American attorneys famous for claims in construction disasters have launched a landmark wrongful death lawsuit in Philadelphia against three US companies on behalf of 69 of the 72 people killed in the 2017 Grenfell Tower fire in London, and 177 who were injured in the tragedy.
They are targeting Arconic, Inc., which they claim supplied the Reynobond Polyethylene Cladding (PE) panels on Grenfell; Celotex Corporation, which they claim supplied the insulation used in the cladding system; and Whirlpool Corporation, which manufactured the fridge-freezer thought to be linked to the start of the fire.
The 143-count wrongful death and products liability complaint filed at the Philadelphia Court of Common Pleas, announced last week, demands a jury trial and seeks compensation and punitive damages on behalf of 247 Grenfell plaintiffs in all. The amount sought has not been determined.
Corporations must be held to account for each and every person who died or was injured; from our son, the youngest person to lose his life, to the grandparents who died protecting the ones they loved– Marcio Gomes, Grenfell survivor
In the court papers, trial attorneys from two firms – Saltz, Mongeluzzi, Barrett & Bendesky (SMBB), and DiCello Levitt Gutzler – said Arconic’s Reynobond PE panels, which are cheaper than the fire-resistant alternative, could not be sold for high-rise buildings in the US, so the company “determined to exploit the European market and export the danger abroad that they couldn’t sell at home”.
Arconic’s “corporate greed and desire to cut corners” sent the message that “foreign lives are worth less than American lives”, the attorneys said.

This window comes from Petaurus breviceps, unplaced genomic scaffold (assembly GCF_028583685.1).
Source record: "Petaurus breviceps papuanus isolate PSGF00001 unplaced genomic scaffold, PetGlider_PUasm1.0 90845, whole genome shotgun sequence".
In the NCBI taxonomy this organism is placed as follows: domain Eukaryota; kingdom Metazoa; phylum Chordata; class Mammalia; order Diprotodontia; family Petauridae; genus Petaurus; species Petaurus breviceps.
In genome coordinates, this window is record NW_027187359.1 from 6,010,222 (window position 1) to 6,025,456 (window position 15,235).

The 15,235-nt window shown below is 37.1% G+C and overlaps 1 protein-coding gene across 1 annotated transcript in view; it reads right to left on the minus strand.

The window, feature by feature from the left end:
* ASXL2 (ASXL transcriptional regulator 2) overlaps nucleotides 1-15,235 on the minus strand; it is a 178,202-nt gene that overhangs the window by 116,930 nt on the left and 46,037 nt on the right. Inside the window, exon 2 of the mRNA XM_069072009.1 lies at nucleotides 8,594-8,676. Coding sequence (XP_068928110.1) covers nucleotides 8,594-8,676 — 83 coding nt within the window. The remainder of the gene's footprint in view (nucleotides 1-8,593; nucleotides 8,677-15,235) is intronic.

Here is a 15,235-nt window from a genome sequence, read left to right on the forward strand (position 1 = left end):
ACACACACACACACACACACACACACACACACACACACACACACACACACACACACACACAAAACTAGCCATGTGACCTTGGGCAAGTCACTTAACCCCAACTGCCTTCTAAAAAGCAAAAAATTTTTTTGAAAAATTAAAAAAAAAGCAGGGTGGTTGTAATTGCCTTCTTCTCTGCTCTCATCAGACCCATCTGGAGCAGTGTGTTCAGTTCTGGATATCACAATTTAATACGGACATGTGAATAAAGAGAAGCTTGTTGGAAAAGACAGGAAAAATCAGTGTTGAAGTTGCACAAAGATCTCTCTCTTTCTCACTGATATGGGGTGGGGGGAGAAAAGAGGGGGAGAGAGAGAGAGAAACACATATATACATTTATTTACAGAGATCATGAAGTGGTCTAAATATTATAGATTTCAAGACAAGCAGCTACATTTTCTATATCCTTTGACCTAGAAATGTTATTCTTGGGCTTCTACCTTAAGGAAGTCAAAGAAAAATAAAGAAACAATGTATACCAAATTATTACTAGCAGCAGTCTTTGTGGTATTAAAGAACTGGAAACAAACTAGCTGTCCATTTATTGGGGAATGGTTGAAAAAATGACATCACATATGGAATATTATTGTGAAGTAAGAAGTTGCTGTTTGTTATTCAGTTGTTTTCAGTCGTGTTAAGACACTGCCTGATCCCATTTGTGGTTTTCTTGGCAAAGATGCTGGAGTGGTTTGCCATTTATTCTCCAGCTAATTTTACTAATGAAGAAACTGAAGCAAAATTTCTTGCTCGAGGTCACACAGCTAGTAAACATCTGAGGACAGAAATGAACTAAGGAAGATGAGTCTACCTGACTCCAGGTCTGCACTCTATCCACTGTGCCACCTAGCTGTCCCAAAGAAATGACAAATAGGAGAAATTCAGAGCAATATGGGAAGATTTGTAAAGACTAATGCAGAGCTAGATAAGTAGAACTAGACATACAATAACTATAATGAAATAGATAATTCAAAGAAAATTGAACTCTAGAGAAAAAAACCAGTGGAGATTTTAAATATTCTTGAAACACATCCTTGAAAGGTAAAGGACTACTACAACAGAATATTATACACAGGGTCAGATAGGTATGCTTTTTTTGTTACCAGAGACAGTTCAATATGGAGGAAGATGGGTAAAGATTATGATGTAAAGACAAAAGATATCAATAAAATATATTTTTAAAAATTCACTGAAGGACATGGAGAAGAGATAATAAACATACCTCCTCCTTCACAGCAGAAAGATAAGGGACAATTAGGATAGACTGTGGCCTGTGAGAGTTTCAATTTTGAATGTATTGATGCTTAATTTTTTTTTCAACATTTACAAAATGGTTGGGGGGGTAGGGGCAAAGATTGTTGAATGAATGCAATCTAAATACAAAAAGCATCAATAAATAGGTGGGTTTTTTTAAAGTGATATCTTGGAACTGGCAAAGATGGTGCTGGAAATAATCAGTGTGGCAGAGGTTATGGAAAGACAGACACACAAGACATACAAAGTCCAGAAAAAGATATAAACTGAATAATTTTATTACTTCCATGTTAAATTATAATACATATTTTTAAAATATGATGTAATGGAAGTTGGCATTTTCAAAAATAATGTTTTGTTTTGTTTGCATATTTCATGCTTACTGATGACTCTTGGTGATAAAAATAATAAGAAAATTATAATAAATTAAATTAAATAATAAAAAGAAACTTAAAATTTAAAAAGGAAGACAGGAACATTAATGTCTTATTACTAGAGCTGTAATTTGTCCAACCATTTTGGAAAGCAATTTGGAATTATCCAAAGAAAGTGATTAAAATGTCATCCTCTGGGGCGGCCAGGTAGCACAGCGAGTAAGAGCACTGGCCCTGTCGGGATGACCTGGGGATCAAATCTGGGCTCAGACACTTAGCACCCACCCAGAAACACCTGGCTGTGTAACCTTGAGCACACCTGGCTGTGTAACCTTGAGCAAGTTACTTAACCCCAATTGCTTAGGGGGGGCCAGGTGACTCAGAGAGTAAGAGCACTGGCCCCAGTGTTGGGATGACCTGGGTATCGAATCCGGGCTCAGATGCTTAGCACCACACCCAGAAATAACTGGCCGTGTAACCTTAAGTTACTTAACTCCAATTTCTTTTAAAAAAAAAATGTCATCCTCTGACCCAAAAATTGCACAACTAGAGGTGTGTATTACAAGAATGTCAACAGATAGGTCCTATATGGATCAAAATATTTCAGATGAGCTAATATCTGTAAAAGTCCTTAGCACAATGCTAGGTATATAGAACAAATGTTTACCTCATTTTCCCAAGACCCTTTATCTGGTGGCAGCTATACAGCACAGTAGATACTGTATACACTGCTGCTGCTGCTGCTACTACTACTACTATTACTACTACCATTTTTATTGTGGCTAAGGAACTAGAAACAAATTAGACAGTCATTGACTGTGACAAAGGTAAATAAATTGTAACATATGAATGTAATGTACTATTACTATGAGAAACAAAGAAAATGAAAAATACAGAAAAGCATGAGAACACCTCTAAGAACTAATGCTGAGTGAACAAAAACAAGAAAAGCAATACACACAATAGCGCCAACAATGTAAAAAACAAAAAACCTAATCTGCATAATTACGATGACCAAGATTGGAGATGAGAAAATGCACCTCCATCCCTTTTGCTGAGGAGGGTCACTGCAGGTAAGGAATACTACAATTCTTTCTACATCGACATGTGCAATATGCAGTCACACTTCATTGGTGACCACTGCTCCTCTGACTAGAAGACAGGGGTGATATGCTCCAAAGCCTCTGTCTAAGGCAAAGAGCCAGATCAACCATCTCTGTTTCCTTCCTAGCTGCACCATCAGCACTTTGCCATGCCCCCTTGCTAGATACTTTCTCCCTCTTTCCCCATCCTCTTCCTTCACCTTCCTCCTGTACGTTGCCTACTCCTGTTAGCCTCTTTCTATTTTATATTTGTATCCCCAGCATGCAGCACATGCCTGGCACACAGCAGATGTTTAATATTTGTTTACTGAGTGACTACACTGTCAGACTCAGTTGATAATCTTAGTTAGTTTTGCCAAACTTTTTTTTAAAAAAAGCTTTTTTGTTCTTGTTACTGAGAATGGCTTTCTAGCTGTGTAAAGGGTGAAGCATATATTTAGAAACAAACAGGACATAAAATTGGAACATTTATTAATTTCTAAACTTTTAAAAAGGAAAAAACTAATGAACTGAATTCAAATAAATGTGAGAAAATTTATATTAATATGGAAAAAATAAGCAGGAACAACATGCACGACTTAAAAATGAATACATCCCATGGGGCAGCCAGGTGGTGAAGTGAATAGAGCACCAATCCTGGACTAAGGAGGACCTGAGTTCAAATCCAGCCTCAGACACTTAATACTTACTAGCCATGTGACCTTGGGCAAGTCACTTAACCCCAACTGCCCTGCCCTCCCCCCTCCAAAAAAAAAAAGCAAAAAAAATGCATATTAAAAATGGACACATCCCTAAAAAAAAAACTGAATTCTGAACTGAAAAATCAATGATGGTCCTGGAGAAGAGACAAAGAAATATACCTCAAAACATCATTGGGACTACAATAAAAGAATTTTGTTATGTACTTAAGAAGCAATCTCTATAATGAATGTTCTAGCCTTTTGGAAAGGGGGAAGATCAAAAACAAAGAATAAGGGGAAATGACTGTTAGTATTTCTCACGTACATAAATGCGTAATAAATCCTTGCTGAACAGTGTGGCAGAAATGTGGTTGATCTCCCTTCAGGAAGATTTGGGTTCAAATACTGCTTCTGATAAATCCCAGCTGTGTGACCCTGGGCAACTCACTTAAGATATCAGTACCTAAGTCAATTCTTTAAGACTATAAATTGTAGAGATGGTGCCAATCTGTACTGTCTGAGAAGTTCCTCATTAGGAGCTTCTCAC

For its part, Celotex knew its insulation was highly combustible and not fit for use in cladding, but “sold and supplied it to the Tower anyway”, the attorneys alleged.
The result was that Grenfell Tower became a “flaming coffin” that sentenced residents to a slow and agonising death.
“We are honoured and humbled to represent our clients in their quest for justice,” said SMBB founder Robert Mongeluzzi in announcing the action.
Nicknamed “the king of construction accidents”, Mongeluzzi has been lead counsel in many high-profile construction disaster claims in the US, including the Pier 34 collapse, in 2000, at Penn’s Landing in Philadelphia, and the 2003 Tropicana Casino collapse in Atlantic City.
In 2016 he and partner Jeffrey Goodman achieved a settlement worth $265m over the 2015 Amtrak Train No. 188 derailment, in which eight people died and more than 200 were injured.
Of the Grenfell case, Mongeluzzi said: “While the flames erupted in a flat in London, this fire originated and spread because of decisions made in the United States by United States corporates that prioritised profits over safety. We seek to hold these American companies accountable on their home turf to send a message that conduct like this will not be tolerated anywhere in the world.”
Referring to Arconic’s decision to discontinue the Reynobond PE panel 12 days after the Grenfell fire, Mark A. DiCello, of DiCello Levitt Gutzler, said: “As we allege in our Complaint, this type of cladding is banned from use on residential structures higher than 40 feet in the United States, because it is highly flammable. The Grenfell Tower was more than 200 feet tall. Tragically, Arconic waited to make the decision to stop selling this dangerous product until after this horrific tragedy. They designed and marketed a lethal product and reaped the profits while the victims paid the price.”
SMBB’s Jeffrey Goodman added: “The families of Grenfell rightly look to the American courts to hold US corporations accountable and to help prevent tragedies like this in the future.”
Among the plaintiffs is Nicholas Burton, whose wife Maria del Pilar Burton, 72, died in January 2018 as a result of injuries sustained in the fire.
For the announcement of the lawsuit he stated: “These American companies knew of the dangers with their products, yet elected to supply them anyway and expose us and our loved ones to this fire. This lawsuit is about holding them accountable and the most effective way to do that is by suing them where they are based – in the United States. This is a wakeup call for all major corporations who behave as if they are above the law and refuse to face up to the damage they cause or change their ways, even after horrific disasters like the Grenfell Tower fire.”